Located in Auburn, Alabama, the Forest Ecology Preserve is an outreach program of
Auburn University's School of Forestry and Wildlife Sciences. Its mission is to
provide natural habitats for education and research and to foster community interest
in the natural world through expert-led nature programs.
According to Margaret Holler, the preserve's coordinator, they rely primarily on
private donations and a volunteer staff to fund and run the organization. "The
majority of our volunteers are Master Gardeners that come to us through the County
Extension Service," she says.
A LABEL FOR THE ENVIRONMENT: THE FOREST ECOLOGY PRESERVE USES LONG-LASTING P-TOUCH
LABELS TO IDENTIFY PLANT SPECIES
Unless you spend your free time moonlighting as a plant naturalist, you probably
can't tell a Dryopteris marginalis from a Cystopteris fragilis (in English, that's
a Marginal Woodfern from a Fragile Fern). But don't feel bad. Even commercial horticulturalists
need help keeping their stocks of flora properly identified and labeled. Plant professionals
and institutions alike - from nursery, greenhouse and landscape managers to arboretums,
botanical gardens and even universities and pharmaceutical research facilities -
use plant markers to distinguish one species from another. The staff at one such
institution, The Louise Kreher Forest Ecology Preserve, found a way to improve the
longevity and visibility of its plant markers: They use a Brother P-Touch®
Electronic Labeling System. FAST FACTS
Holler cites several key frustrations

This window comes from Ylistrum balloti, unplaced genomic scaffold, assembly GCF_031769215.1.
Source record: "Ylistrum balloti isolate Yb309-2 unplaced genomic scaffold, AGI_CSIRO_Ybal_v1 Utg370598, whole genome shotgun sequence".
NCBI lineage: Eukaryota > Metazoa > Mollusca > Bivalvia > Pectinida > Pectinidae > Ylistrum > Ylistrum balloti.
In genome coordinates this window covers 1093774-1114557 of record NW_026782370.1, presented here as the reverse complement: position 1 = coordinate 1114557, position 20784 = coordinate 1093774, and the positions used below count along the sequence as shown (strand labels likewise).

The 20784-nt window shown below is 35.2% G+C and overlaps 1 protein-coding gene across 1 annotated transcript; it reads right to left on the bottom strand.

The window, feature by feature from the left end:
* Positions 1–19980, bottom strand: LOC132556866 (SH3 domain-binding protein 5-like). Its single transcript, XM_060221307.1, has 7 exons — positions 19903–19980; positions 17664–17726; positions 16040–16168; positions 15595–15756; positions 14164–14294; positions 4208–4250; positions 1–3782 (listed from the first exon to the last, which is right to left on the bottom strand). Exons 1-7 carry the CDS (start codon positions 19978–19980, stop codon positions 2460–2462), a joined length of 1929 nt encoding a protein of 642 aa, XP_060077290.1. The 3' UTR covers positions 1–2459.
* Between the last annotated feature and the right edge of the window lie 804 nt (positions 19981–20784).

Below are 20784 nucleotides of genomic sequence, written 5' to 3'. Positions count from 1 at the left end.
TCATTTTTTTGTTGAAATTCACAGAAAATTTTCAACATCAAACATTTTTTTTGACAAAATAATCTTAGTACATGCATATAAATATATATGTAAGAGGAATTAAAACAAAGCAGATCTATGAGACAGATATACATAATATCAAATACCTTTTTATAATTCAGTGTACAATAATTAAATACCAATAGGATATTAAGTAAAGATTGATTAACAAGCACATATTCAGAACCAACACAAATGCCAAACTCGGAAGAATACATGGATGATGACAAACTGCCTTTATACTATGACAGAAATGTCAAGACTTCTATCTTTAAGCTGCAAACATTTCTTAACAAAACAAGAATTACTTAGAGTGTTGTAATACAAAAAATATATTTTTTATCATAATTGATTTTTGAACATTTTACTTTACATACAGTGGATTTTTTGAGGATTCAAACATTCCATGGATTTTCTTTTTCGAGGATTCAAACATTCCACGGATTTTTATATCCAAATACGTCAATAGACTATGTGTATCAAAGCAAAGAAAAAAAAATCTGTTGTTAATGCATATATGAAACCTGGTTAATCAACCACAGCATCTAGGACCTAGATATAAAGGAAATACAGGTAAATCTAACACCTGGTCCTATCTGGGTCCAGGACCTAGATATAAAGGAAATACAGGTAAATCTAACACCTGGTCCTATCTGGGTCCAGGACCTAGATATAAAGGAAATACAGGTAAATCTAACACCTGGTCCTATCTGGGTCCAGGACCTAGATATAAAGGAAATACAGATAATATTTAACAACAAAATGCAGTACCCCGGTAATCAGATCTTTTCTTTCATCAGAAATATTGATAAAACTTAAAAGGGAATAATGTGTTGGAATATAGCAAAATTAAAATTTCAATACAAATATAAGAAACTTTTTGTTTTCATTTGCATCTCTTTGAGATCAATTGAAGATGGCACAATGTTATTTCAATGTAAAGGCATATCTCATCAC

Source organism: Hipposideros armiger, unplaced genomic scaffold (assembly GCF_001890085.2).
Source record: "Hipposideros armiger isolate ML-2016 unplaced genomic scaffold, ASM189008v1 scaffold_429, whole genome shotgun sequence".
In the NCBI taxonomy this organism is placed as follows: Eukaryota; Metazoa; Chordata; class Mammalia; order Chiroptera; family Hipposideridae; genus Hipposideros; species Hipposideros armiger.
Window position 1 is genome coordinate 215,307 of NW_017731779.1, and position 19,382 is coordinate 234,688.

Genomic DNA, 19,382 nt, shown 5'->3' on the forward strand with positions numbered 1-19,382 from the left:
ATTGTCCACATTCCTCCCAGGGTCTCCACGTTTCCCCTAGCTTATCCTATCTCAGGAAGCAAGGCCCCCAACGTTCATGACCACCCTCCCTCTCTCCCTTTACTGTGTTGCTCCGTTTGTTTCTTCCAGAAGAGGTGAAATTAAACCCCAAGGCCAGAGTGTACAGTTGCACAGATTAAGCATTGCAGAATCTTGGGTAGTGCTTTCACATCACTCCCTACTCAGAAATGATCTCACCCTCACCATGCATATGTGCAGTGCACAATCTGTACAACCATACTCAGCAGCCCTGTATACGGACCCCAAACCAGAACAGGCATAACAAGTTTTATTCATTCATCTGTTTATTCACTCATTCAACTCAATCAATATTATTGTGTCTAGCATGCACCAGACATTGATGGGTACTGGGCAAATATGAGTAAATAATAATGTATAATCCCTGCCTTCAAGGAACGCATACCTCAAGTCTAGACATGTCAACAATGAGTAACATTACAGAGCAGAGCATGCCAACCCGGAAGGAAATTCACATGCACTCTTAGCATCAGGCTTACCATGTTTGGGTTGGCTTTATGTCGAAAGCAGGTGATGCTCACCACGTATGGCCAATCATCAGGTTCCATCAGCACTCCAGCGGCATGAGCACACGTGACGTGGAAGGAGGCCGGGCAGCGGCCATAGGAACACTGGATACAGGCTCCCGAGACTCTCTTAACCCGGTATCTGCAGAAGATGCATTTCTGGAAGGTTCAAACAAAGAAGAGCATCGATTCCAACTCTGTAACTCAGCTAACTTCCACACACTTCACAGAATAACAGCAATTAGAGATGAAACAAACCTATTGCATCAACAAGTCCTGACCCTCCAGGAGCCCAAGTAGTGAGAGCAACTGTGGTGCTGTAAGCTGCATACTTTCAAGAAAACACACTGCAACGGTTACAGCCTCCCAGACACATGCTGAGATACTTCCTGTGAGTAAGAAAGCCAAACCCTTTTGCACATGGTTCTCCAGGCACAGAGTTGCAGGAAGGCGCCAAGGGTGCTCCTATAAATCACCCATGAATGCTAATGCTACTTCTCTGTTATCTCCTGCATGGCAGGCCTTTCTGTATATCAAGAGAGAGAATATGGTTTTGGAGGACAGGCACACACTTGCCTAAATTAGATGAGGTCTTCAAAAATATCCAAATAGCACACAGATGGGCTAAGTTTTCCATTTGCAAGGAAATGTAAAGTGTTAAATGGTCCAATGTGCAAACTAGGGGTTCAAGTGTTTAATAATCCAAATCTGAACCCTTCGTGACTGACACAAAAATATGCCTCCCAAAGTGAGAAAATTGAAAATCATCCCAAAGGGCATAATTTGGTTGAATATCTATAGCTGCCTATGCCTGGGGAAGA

when it came to labeling the various plants and trees on the 110-acre facility.
Handwritten labels - whether written in Number 2 pencil, grease pencil or indelible
ink markers - were difficult to read. And with the nondescript markers tucked in
among the plants, the visiting public frequently couldn't see the labels for the
trees. What's more, the tags faded quickly and had to be replaced regularly - a
lengthy project for a time-strapped volunteer staff. Holler wanted an easy-to-read,
durable label that could withstand changes in the weather and that visitors could
spot without difficulty, as they walked along the preserve's miles of self-guided
Holler first learned of the P-touch
labelers while flipping through a gardening magazine. An ad caught her attention,
but she recalls being skeptical about using the labels outdoors. It wasn't until
she saw labeled plant markers in use at an arboretum in North Carolina that she
decided to give P-touch labelers a try, purchasing the PT-1800. "I was surprised
that you could use the labels outside. But the laminated labels at the arboretum
didn't look faded or weathered at all."
She began using the P-touch labeler in August 2002. The device fit into the busy
routine easily, and Holler liked that she and her team of volunteers didn't have
to spend a lot of time learning how to use it. The first labeling project involved
identifying the varied species in the Preserve's wildflower and native plant gardens.
Other projects included new labels for the fern and azalea viewing areas, the butterfly
garden, and new signage for the plants and trees along the many hiking trails.
At the Forest Ecology Preserve, spring
- which typically means fair skies and spring blossoms - used to mean a lot of time
spent replacing faded, damaged or otherwise illegible plant markers. But this spring
is different. Holler says the durable P-touch labels held up remarkably well through
the winter - a simple fact that saves valuable time. The Preserve's volunteer staff
is responsible for many aspects of its upkeep, from trail and land maintenance,
facility repairs and educational programs, to public relations and fundraising efforts.
The hours the staffers would have spent re-labeling hundreds of plant markers can
now be applied to the countless other tasks that demand their attention.
Since they started using a P-touch labeler, Holler says she's received lots of positive
feedback from visitors. "The white tape with black lettering provides an attractive
look, but more importantly, it makes the labels extremely visible. Ultimately, it's
easier for people to read and learn about the different plant species. Our hope
is that by improving the public's overall experience, we'll increase the number
of people who come here to enjoy nature and to support the Preserve."